© Ed Walker

Winner, 2008 Bryan Kelleher Literary Award (Australian Unity), South Melbourne, Victoria.

It was conceived on English soil but British born was not;
the mum a dauntless Irish lass, the dad a sturdy Scot.
The mum then erred and stole a loaf; she starved and had to eat
but she was apprehended by a lawman on his beat.
The stern judge at Old Bailey then harangued her for her crime,
and ordered her across the seas to serve her years of time.
She wept within, but Irish pride would not reveal her shock.
She left upon a First Fleet ship that sailed from Portsmouth dock.

Below the deck she trembled in the fetid air and gloom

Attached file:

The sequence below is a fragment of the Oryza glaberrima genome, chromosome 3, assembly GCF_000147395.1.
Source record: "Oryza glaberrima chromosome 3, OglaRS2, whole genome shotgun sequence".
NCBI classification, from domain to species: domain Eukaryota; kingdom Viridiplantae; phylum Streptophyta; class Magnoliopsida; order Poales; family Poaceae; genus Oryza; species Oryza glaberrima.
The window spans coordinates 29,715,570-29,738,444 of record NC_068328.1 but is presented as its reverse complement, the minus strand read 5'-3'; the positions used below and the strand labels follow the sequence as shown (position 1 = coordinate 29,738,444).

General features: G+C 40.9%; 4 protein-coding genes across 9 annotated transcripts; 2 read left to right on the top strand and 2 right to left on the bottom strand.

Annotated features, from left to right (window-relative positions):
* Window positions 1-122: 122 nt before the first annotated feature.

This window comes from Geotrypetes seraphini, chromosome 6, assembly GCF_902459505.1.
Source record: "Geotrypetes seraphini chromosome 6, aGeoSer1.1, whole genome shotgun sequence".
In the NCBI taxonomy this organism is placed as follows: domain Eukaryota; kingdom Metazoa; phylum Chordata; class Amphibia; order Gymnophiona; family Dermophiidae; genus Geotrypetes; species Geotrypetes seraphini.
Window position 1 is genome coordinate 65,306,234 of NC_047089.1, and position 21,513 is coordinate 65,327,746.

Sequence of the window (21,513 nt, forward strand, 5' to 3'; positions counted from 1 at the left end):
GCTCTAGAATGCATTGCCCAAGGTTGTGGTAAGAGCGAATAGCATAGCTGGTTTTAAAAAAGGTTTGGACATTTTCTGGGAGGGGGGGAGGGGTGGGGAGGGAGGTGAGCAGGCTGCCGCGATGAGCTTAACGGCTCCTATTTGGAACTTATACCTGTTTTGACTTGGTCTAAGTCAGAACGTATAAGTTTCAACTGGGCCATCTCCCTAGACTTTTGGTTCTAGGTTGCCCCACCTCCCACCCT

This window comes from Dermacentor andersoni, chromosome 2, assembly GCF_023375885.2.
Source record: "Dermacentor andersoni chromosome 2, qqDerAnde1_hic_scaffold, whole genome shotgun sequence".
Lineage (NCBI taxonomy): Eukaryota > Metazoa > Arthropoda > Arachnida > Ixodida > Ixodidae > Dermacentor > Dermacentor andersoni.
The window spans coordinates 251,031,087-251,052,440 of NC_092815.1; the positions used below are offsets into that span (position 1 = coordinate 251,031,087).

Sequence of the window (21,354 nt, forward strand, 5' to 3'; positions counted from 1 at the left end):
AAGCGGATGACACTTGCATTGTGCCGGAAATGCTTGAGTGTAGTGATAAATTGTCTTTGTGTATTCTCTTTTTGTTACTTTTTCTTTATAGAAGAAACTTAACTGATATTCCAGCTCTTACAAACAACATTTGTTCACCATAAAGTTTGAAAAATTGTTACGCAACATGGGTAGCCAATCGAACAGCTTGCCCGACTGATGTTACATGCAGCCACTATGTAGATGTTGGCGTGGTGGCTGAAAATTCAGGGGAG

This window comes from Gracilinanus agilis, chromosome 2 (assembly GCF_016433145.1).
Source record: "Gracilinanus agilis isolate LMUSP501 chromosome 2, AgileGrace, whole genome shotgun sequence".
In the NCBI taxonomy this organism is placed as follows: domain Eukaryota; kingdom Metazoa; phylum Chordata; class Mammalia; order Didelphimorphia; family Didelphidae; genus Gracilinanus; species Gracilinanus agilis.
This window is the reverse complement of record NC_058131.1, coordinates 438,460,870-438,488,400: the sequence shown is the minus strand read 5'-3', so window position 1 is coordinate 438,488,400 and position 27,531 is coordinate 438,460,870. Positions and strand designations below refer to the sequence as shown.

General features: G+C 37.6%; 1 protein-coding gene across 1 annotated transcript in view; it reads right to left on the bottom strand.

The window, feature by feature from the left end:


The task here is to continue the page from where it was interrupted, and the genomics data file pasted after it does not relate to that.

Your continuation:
and worried for the soul to be that travelled in her womb.
She missed her loving husband’s arms, she yearned for solid land
but fifteen thousand miles she’d sail before on soil she’d stand.
She’d be allowed upon the deck if days were calm and nice,
then back below to ghastly gloom with slinking rats and lice.
The small and wooden sailing ships on stormy seas would toss,
while helmsmen prayed for land they sought beneath the Southern Cross.

Then half way through the first month in the year of ‘Eighty-Eight
the First Fleet reached the east coast of the land that would be ‘Great’.
They searched and found a harbour into which at last they drove
and on the famous twenty-six they moored in Sydney Cove.
But to the wretched convict gangs, their future looked so grim;
they could be flogged, or starved, or hung, just on a judge’s whim.
The trees they’d fall were tough to hew, the soil was hard to till
the summer heat would sap their strength and wear away their will.

But when the convicts were on shore one bright momentous morn’